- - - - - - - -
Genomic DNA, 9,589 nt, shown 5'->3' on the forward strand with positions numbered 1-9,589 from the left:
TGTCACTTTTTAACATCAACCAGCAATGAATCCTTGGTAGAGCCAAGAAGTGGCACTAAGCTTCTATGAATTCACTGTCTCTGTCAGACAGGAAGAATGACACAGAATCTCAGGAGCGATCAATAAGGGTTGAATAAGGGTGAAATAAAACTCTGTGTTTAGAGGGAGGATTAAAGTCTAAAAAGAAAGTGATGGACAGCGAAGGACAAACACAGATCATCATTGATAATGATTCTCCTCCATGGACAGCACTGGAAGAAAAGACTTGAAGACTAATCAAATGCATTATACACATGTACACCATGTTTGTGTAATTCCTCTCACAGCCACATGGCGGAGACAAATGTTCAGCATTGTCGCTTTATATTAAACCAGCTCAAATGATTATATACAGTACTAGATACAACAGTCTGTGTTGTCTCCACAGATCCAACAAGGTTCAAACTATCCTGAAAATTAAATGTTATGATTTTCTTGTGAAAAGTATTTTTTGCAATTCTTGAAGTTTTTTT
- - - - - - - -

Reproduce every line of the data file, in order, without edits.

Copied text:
Genomic DNA, 9,589 nt, shown 5'->3' on the forward strand with positions numbered 1-9,589 from the left:
TGTCACTTTTTAACATCAACCAGCAATGAATCCTTGGTAGAGCCAAGAAGTGGCACTAAGCTTCTATGAATTCACTGTCTCTGTCAGACAGGAAGAATGACACAGAATCTCAGGAGCGATCAATAAGGGTTGAATAAGGGTGAAATAAAACTCTGTGTTTAGAGGGAGGATTAAAGTCTAAAAAGAAAGTGATGGACAGCGAAGGACAAACACAGATCATCATTGATAATGATTCTCCTCCATGGACAGCACTGGAAGAAAAGACTTGAAGACTAATCAAATGCATTATACACATGTACACCATGTTTGTGTAATTCCTCTCACAGCCACATGGCGGAGACAAATGTTCAGCATTGTCGCTTTATATTAAACCAGCTCAAATGATTATATACAGTACTAGATACAACAGTCTGTGTTGTCTCCACAGATCCAACAAGGTTCAAACTATCCTGAAAATTAAATGTTATGATTTTCTTGTGAAAAGTATTTTTTGCAATTCTTGAAGTTTTTTT